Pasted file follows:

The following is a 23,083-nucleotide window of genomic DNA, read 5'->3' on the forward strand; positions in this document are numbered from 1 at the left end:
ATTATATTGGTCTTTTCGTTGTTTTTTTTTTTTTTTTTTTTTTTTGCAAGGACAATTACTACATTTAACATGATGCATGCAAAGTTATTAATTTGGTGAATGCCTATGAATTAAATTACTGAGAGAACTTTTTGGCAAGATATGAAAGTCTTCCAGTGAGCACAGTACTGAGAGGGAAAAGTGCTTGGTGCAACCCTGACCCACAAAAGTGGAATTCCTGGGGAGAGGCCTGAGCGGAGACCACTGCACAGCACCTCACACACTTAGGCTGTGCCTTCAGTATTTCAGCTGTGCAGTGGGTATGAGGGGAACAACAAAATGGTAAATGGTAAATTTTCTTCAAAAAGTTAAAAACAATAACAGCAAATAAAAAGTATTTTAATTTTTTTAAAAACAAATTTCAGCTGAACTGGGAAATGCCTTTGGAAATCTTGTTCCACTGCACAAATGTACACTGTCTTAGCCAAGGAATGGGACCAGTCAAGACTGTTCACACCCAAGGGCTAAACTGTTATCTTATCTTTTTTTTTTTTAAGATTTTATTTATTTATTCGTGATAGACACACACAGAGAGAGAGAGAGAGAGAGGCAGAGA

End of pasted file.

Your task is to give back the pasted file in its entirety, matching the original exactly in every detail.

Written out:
The following is a 23,083-nucleotide window of genomic DNA, read 5'->3' on the forward strand; positions in this document are numbered from 1 at the left end:
ATTATATTGGTCTTTTCGTTGTTTTTTTTTTTTTTTTTTTTTTTTGCAAGGACAATTACTACATTTAACATGATGCATGCAAAGTTATTAATTTGGTGAATGCCTATGAATTAAATTACTGAGAGAACTTTTTGGCAAGATATGAAAGTCTTCCAGTGAGCACAGTACTGAGAGGGAAAAGTGCTTGGTGCAACCCTGACCCACAAAAGTGGAATTCCTGGGGAGAGGCCTGAGCGGAGACCACTGCACAGCACCTCACACACTTAGGCTGTGCCTTCAGTATTTCAGCTGTGCAGTGGGTATGAGGGGAACAACAAAATGGTAAATGGTAAATTTTCTTCAAAAAGTTAAAAACAATAACAGCAAATAAAAAGTATTTTAATTTTTTTAAAAACAAATTTCAGCTGAACTGGGAAATGCCTTTGGAAATCTTGTTCCACTGCACAAATGTACACTGTCTTAGCCAAGGAATGGGACCAGTCAAGACTGTTCACACCCAAGGGCTAAACTGTTATCTTATCTTTTTTTTTTTTAAGATTTTATTTATTTATTCGTGATAGACACACACAGAGAGAGAGAGAGAGAGAGGCAGAGA